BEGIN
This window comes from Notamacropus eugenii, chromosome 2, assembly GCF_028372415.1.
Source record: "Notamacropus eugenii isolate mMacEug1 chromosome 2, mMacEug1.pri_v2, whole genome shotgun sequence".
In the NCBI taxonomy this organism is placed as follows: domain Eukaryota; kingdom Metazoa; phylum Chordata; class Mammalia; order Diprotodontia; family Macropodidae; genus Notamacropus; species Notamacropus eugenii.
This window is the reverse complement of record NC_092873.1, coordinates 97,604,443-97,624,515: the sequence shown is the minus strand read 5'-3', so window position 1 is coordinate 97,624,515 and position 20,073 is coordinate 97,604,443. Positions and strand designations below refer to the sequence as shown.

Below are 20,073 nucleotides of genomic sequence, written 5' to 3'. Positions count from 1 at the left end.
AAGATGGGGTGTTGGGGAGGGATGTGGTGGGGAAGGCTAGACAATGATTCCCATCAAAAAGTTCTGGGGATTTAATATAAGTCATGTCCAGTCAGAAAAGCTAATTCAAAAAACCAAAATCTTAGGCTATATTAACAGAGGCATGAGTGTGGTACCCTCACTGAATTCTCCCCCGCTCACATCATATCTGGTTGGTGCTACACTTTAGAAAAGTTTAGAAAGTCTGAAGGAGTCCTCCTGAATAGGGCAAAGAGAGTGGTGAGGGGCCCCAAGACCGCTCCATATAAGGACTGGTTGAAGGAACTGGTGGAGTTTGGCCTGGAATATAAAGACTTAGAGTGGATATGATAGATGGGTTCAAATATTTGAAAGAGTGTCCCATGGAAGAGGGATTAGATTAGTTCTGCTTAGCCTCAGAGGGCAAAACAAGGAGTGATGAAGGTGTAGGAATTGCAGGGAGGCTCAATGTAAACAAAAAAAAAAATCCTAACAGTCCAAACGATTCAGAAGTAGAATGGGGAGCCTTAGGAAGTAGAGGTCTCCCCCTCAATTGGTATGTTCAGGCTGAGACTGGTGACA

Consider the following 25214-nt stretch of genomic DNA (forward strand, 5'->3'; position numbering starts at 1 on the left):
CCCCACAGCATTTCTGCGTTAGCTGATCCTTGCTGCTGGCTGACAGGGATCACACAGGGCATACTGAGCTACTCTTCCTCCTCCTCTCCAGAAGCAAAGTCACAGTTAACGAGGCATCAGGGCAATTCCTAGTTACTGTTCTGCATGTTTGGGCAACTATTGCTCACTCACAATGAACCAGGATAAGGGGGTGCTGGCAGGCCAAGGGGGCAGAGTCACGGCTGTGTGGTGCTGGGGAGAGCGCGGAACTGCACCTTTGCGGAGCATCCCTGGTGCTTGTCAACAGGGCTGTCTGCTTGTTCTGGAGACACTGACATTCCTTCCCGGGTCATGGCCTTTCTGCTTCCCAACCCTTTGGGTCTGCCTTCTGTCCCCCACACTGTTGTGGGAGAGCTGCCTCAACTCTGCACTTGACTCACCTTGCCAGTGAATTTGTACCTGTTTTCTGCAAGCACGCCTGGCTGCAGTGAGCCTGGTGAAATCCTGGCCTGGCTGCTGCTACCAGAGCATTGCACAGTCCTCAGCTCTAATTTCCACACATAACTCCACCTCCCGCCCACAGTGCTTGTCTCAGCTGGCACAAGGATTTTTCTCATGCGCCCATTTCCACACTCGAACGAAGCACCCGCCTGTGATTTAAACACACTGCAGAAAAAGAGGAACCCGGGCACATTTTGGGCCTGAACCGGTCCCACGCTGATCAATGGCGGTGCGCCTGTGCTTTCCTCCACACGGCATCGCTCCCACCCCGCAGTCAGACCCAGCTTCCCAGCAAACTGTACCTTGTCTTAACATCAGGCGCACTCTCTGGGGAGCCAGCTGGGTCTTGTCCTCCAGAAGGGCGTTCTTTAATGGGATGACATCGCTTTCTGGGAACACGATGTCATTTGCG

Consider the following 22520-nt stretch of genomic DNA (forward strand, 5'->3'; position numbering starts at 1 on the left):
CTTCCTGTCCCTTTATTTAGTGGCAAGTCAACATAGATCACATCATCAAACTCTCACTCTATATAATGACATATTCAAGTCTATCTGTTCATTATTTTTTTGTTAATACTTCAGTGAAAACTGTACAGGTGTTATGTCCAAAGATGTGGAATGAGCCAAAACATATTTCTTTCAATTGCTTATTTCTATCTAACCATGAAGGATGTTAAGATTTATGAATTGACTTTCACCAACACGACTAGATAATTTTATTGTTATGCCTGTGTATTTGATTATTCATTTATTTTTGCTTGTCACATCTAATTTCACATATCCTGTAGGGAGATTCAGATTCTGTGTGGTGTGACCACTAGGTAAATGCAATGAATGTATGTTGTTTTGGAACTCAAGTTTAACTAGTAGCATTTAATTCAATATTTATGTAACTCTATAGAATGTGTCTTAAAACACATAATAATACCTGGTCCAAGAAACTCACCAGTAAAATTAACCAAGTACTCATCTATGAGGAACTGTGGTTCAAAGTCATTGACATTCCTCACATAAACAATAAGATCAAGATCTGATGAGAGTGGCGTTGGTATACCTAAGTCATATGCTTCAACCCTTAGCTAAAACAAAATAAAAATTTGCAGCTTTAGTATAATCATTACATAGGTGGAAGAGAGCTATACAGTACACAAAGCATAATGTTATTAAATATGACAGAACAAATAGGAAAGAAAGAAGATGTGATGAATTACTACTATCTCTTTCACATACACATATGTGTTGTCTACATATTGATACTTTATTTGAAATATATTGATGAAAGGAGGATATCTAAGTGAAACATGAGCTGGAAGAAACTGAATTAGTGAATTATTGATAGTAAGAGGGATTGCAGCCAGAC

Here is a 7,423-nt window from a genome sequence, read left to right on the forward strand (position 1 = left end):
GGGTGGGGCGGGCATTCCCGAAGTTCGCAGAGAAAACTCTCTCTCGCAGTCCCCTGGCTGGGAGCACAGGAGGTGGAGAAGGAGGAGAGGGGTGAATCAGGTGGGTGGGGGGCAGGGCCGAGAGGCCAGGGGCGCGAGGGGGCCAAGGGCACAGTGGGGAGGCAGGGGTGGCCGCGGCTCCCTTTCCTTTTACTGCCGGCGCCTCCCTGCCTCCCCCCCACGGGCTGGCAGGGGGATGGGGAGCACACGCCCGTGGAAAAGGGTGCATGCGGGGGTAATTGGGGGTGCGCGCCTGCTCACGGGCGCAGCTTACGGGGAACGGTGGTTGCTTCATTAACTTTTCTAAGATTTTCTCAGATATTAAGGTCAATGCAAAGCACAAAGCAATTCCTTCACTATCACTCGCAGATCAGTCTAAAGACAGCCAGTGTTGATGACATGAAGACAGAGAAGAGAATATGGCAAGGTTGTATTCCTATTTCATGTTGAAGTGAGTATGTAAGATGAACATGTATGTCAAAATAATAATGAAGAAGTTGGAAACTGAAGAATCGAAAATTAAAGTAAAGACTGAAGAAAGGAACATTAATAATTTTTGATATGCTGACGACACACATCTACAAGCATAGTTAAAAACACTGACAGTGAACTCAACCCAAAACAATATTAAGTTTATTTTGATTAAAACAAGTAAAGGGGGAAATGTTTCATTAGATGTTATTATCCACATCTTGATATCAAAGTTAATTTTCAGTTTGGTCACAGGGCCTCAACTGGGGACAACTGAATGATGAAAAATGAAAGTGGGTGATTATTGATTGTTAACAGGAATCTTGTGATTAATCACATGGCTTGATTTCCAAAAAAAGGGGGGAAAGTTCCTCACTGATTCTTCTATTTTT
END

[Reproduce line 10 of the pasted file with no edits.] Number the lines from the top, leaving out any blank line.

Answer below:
CTTCCTGTCCCTTTATTTAGTGGCAAGTCAACATAGATCACATCATCAAACTCTCACTCTATATAATGACATATTCAAGTCTATCTGTTCATTATTTTTTTGTTAATACTTCAGTGAAAACTGTACAGGTGTTATGTCCAAAGATGTGGAATGAGCCAAAACATATTTCTTTCAATTGCTTATTTCTATCTAACCATGAAGGATGTTAAGATTTATGAATTGACTTTCACCAACACGACTAGATAATTTTATTGTTATGCCTGTGTATTTGATTATTCATTTATTTTTGCTTGTCACATCTAATTTCACATATCCTGTAGGGAGATTCAGATTCTGTGTGGTGTGACCACTAGGTAAATGCAATGAATGTATGTTGTTTTGGAACTCAAGTTTAACTAGTAGCATTTAATTCAATATTTATGTAACTCTATAGAATGTGTCTTAAAACACATAATAATACCTGGTCCAAGAAACTCACCAGTAAAATTAACCAAGTACTCATCTATGAGGAACTGTGGTTCAAAGTCATTGACATTCCTCACATAAACAATAAGATCAAGATCTGATGAGAGTGGCGTTGGTATACCTAAGTCATATGCTTCAACCCTTAGCTAAAACAAAATAAAAATTTGCAGCTTTAGTATAATCATTACATAGGTGGAAGAGAGCTATACAGTACACAAAGCATAATGTTATTAAATATGACAGAACAAATAGGAAAGAAAGAAGATGTGATGAATTACTACTATCTCTTTCACATACACATATGTGTTGTCTACATATTGATACTTTATTTGAAATATATTGATGAAAGGAGGATATCTAAGTGAAACATGAGCTGGAAGAAACTGAATTAGTGAATTATTGATAGTAAGAGGGATTGCAGCCAGAC